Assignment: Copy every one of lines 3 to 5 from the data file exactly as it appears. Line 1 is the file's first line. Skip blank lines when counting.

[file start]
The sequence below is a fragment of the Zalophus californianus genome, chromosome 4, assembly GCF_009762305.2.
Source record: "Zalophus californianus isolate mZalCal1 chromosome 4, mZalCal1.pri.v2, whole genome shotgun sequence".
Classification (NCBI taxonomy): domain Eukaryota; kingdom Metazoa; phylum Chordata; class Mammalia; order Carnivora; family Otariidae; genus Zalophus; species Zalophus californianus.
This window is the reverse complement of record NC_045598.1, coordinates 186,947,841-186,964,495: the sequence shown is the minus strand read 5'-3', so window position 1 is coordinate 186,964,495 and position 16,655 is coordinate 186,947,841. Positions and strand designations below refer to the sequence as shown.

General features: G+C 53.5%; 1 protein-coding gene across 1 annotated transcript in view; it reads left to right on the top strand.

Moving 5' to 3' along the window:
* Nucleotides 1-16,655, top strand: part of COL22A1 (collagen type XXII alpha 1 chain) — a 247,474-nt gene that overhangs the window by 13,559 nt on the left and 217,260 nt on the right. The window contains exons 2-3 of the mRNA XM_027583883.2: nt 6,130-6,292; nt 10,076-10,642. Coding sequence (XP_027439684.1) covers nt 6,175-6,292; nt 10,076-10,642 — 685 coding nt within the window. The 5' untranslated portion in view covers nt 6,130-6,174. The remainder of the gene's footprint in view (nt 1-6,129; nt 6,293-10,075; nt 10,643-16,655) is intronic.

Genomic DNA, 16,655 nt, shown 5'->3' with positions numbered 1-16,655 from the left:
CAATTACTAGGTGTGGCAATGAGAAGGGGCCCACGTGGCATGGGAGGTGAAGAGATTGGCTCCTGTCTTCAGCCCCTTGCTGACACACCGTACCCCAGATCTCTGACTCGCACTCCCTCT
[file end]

Classification (NCBI taxonomy): domain Eukaryota; kingdom Metazoa; phylum Chordata; class Mammalia; order Carnivora; family Otariidae; genus Zalophus; species Zalophus californianus.
This window is the reverse complement of record NC_045598.1, coordinates 186,947,841-186,964,495: the sequence shown is the minus strand read 5'-3', so window position 1 is coordinate 186,964,495 and position 16,655 is coordinate 186,947,841. Positions and strand designations below refer to the sequence as shown.

General features: G+C 53.5%; 1 protein-coding gene across 1 annotated transcript in view; it reads left to right on the top strand.